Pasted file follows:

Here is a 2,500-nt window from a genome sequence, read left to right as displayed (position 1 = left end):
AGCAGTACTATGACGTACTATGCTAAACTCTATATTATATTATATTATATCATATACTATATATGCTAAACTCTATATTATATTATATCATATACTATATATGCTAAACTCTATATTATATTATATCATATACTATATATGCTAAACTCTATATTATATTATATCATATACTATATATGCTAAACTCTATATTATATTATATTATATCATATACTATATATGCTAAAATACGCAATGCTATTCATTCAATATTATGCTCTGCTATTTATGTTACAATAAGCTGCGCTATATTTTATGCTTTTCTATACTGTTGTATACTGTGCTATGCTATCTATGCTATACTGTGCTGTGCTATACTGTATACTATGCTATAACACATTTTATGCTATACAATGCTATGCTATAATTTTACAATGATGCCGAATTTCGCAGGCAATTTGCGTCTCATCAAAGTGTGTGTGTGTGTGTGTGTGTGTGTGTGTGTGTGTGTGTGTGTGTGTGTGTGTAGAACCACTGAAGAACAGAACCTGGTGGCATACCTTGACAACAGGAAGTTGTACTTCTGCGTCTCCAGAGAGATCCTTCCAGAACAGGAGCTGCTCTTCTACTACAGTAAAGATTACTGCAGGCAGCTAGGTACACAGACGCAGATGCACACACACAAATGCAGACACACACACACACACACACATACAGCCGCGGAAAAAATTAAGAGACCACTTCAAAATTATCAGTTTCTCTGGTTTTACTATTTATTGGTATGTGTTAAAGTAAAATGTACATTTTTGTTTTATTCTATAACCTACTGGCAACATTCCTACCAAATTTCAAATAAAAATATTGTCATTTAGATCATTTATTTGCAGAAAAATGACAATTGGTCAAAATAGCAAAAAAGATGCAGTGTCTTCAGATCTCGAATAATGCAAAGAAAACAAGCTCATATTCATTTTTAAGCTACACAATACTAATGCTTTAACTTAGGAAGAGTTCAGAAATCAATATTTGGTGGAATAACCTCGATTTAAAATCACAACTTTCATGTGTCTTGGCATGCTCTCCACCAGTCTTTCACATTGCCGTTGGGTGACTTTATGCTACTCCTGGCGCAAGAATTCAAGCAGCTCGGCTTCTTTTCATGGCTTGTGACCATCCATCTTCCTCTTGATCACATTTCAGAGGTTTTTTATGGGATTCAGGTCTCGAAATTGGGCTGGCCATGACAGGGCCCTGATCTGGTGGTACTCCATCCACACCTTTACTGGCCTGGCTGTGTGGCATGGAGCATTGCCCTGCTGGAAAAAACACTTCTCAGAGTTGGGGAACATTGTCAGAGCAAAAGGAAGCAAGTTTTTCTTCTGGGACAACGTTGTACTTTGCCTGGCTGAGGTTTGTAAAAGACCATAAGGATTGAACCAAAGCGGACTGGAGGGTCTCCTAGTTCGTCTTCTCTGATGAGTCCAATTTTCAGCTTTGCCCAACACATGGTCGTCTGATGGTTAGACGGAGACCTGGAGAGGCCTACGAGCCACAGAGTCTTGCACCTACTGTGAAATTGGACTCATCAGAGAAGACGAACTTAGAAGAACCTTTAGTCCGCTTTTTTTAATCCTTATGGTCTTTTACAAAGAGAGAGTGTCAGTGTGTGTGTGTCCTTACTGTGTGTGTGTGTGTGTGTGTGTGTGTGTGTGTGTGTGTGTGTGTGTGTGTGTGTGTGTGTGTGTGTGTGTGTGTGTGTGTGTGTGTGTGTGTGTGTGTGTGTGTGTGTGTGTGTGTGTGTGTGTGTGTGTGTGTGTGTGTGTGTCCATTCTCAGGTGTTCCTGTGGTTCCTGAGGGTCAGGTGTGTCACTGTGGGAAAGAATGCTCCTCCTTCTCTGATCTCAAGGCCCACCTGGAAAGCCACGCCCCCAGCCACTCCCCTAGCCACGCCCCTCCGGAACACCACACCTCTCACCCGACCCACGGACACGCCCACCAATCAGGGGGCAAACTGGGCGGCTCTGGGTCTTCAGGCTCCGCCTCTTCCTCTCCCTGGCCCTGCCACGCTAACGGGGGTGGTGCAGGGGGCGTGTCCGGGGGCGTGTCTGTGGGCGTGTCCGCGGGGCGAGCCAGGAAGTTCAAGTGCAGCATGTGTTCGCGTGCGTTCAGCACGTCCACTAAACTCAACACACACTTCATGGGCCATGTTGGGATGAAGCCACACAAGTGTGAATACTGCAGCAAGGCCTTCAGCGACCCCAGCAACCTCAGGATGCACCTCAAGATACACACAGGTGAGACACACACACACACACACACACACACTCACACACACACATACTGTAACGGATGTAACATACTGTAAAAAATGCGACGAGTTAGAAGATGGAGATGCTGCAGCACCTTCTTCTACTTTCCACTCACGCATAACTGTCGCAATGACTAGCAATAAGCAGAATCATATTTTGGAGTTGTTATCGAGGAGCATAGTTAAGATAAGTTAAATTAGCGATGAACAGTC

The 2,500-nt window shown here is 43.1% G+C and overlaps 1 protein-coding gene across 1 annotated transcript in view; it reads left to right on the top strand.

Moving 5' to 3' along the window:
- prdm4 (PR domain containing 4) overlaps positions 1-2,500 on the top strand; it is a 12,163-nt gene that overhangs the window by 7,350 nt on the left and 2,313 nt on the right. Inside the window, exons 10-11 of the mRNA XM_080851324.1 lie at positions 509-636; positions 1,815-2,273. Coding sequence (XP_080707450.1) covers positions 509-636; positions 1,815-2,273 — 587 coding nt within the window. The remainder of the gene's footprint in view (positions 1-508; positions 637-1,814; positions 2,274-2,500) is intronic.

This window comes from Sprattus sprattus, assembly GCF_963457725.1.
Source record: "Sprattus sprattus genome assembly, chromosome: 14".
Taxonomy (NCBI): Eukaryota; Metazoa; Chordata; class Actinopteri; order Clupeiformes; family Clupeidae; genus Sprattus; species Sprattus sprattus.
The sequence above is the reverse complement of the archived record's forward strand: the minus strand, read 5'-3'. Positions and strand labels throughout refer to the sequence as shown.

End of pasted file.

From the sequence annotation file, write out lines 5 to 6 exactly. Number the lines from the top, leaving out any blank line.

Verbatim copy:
- prdm4 (PR domain containing 4) overlaps positions 1-2,500 on the top strand; it is a 12,163-nt gene that overhangs the window by 7,350 nt on the left and 2,313 nt on the right. Inside the window, exons 10-11 of the mRNA XM_080851324.1 lie at positions 509-636; positions 1,815-2,273. Coding sequence (XP_080707450.1) covers positions 509-636; positions 1,815-2,273 — 587 coding nt within the window. The remainder of the gene's footprint in view (positions 1-508; positions 637-1,814; positions 2,274-2,500) is intronic.

This window comes from Sprattus sprattus, assembly GCF_963457725.1.